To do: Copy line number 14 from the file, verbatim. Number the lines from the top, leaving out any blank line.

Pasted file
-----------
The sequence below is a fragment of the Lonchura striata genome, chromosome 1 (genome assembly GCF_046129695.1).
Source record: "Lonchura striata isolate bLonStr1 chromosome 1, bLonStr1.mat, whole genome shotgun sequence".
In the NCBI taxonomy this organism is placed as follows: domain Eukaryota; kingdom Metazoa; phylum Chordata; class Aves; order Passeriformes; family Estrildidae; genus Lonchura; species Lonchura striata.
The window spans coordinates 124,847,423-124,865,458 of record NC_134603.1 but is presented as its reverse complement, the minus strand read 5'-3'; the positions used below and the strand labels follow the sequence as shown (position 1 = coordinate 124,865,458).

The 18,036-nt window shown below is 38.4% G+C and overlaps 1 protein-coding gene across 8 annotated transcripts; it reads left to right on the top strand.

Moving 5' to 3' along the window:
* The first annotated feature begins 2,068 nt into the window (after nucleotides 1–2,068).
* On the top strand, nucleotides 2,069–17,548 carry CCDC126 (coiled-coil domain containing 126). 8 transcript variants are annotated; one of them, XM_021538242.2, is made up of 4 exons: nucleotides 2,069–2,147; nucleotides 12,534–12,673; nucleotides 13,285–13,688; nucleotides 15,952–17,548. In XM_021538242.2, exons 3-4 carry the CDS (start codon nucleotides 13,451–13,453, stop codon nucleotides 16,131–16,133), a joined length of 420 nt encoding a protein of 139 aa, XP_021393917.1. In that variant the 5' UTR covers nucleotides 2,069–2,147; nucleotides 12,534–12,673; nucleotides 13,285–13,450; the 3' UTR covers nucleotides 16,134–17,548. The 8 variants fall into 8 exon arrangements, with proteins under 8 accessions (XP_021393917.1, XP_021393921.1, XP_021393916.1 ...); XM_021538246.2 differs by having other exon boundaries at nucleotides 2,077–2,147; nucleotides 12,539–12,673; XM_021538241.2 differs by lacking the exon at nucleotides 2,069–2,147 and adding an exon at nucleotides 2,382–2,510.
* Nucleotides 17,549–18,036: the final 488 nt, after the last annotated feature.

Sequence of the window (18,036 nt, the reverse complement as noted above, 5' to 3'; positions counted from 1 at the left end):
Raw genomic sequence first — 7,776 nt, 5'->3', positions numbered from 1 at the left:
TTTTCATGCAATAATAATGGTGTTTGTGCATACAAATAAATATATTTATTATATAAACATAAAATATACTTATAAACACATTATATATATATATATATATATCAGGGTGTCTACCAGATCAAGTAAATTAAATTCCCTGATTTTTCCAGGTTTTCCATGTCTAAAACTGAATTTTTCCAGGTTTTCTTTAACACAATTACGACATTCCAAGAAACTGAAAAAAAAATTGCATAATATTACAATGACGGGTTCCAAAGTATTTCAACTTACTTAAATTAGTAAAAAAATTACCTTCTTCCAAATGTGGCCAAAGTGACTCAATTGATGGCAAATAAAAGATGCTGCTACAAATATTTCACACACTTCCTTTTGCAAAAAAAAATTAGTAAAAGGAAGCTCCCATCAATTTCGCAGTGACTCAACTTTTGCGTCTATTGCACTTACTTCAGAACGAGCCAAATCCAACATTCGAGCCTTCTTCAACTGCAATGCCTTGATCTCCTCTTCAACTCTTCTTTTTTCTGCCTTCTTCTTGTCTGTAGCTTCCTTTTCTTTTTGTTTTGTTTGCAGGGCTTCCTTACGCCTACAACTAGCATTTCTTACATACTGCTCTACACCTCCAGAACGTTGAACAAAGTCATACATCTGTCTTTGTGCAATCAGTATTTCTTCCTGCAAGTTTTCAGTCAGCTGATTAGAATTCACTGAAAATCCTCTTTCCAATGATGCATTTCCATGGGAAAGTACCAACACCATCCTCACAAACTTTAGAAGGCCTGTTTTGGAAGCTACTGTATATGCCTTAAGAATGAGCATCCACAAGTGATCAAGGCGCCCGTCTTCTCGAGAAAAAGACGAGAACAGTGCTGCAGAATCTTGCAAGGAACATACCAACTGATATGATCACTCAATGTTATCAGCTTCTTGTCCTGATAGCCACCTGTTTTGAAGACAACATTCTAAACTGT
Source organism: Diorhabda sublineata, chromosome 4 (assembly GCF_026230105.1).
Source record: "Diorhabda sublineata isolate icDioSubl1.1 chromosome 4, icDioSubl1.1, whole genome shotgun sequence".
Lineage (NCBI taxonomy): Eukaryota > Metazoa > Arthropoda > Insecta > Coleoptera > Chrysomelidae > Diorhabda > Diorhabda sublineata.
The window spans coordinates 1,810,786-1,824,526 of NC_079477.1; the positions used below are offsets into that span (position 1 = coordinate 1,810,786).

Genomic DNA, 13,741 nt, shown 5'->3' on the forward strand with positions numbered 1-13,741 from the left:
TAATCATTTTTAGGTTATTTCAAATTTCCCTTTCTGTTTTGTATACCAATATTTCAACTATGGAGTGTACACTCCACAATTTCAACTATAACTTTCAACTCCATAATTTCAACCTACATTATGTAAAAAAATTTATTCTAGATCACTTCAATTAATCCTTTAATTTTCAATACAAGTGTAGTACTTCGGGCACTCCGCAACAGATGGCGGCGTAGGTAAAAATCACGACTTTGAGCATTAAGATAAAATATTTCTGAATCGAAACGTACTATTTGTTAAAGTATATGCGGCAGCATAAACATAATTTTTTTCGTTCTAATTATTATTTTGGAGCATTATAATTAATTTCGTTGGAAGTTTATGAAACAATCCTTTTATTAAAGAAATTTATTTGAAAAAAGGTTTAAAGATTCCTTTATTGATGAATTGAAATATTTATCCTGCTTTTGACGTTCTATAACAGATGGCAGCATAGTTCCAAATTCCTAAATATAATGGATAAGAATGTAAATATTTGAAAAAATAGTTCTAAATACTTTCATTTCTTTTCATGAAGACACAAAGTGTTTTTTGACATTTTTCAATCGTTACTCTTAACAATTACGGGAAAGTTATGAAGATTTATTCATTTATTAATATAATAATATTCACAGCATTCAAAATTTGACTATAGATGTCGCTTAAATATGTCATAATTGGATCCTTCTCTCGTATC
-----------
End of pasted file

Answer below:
Source record: "Diorhabda sublineata isolate icDioSubl1.1 chromosome 4, icDioSubl1.1, whole genome shotgun sequence".